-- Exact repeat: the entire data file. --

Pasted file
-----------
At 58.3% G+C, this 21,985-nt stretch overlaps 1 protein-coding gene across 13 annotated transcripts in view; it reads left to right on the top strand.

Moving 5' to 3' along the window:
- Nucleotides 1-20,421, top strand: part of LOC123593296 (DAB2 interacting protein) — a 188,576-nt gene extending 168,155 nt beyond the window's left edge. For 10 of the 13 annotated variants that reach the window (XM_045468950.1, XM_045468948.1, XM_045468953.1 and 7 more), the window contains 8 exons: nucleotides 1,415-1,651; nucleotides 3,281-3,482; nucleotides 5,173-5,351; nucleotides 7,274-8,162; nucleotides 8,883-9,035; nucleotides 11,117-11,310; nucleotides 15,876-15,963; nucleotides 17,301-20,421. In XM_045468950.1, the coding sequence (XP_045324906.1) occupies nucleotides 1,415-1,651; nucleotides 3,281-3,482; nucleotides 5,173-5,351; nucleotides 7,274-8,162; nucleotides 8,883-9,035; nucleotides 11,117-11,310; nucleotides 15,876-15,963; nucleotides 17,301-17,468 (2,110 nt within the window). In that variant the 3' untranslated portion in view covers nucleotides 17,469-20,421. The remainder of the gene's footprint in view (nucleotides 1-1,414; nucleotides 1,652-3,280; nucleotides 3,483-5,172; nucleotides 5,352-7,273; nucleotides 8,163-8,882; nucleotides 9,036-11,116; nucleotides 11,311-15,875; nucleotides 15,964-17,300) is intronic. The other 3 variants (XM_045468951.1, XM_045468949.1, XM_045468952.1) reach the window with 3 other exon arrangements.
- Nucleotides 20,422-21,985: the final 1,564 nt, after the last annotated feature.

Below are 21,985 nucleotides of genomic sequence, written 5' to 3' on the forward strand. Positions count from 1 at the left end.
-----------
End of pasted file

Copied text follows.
At 58.3% G+C, this 21,985-nt stretch overlaps 1 protein-coding gene across 13 annotated transcripts in view; it reads left to right on the top strand.

Moving 5' to 3' along the window:
- Nucleotides 1-20,421, top strand: part of LOC123593296 (DAB2 interacting protein) — a 188,576-nt gene extending 168,155 nt beyond the window's left edge. For 10 of the 13 annotated variants that reach the window (XM_045468950.1, XM_045468948.1, XM_045468953.1 and 7 more), the window contains 8 exons: nucleotides 1,415-1,651; nucleotides 3,281-3,482; nucleotides 5,173-5,351; nucleotides 7,274-8,162; nucleotides 8,883-9,035; nucleotides 11,117-11,310; nucleotides 15,876-15,963; nucleotides 17,301-20,421. In XM_045468950.1, the coding sequence (XP_045324906.1) occupies nucleotides 1,415-1,651; nucleotides 3,281-3,482; nucleotides 5,173-5,351; nucleotides 7,274-8,162; nucleotides 8,883-9,035; nucleotides 11,117-11,310; nucleotides 15,876-15,963; nucleotides 17,301-17,468 (2,110 nt within the window). In that variant the 3' untranslated portion in view covers nucleotides 17,469-20,421. The remainder of the gene's footprint in view (nucleotides 1-1,414; nucleotides 1,652-3,280; nucleotides 3,483-5,172; nucleotides 5,352-7,273; nucleotides 8,163-8,882; nucleotides 9,036-11,116; nucleotides 11,311-15,875; nucleotides 15,964-17,300) is intronic. The other 3 variants (XM_045468951.1, XM_045468949.1, XM_045468952.1) reach the window with 3 other exon arrangements.
- Nucleotides 20,422-21,985: the final 1,564 nt, after the last annotated feature.

Below are 21,985 nucleotides of genomic sequence, written 5' to 3' on the forward strand. Positions count from 1 at the left end.